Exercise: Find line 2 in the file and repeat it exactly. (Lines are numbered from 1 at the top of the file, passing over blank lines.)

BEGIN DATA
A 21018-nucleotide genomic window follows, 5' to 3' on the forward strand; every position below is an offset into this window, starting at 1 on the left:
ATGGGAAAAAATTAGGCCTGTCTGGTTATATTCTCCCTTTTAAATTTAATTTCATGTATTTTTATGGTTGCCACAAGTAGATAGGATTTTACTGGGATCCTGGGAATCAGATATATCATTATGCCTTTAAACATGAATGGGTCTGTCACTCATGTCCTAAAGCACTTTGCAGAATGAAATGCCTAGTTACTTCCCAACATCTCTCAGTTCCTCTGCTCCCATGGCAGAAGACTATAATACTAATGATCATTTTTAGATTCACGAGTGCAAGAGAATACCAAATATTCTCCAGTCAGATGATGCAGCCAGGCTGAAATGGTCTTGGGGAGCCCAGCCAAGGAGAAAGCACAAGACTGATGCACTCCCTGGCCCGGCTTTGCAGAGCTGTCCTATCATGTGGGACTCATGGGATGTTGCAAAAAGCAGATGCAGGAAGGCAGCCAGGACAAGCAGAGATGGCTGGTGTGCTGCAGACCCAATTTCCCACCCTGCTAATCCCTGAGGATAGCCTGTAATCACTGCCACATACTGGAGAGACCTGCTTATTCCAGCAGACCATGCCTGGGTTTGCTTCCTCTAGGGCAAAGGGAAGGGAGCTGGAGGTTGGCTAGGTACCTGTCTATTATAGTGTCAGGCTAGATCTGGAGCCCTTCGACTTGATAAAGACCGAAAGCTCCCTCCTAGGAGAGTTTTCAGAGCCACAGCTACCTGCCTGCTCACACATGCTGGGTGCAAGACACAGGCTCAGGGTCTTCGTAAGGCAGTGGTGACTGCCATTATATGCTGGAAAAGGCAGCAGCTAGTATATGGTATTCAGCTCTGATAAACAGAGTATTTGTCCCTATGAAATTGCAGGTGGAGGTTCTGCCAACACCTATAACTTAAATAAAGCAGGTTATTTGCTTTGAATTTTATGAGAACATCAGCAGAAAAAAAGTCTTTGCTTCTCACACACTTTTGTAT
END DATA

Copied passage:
ATGGGAAAAAATTAGGCCTGTCTGGTTATATTCTCCCTTTTAAATTTAATTTCATGTATTTTTATGGTTGCCACAAGTAGATAGGATTTTACTGGGATCCTGGGAATCAGATATATCATTATGCCTTTAAACATGAATGGGTCTGTCACTCATGTCCTAAAGCACTTTGCAGAATGAAATGCCTAGTTACTTCCCAACATCTCTCAGTTCCTCTGCTCCCATGGCAGAAGACTATAATACTAATGATCATTTTTAGATTCACGAGTGCAAGAGAATACCAAATATTCTCCAGTCAGATGATGCAGCCAGGCTGAAATGGTCTTGGGGAGCCCAGCCAAGGAGAAAGCACAAGACTGATGCACTCCCTGGCCCGGCTTTGCAGAGCTGTCCTATCATGTGGGACTCATGGGATGTTGCAAAAAGCAGATGCAGGAAGGCAGCCAGGACAAGCAGAGATGGCTGGTGTGCTGCAGACCCAATTTCCCACCCTGCTAATCCCTGAGGATAGCCTGTAATCACTGCCACATACTGGAGAGACCTGCTTATTCCAGCAGACCATGCCTGGGTTTGCTTCCTCTAGGGCAAAGGGAAGGGAGCTGGAGGTTGGCTAGGTACCTGTCTATTATAGTGTCAGGCTAGATCTGGAGCCCTTCGACTTGATAAAGACCGAAAGCTCCCTCCTAGGAGAGTTTTCAGAGCCACAGCTACCTGCCTGCTCACACATGCTGGGTGCAAGACACAGGCTCAGGGTCTTCGTAAGGCAGTGGTGACTGCCATTATATGCTGGAAAAGGCAGCAGCTAGTATATGGTATTCAGCTCTGATAAACAGAGTATTTGTCCCTATGAAATTGCAGGTGGAGGTTCTGCCAACACCTATAACTTAAATAAAGCAGGTTATTTGCTTTGAATTTTATGAGAACATCAGCAGAAAAAAAGTCTTTGCTTCTCACACACTTTTGTAT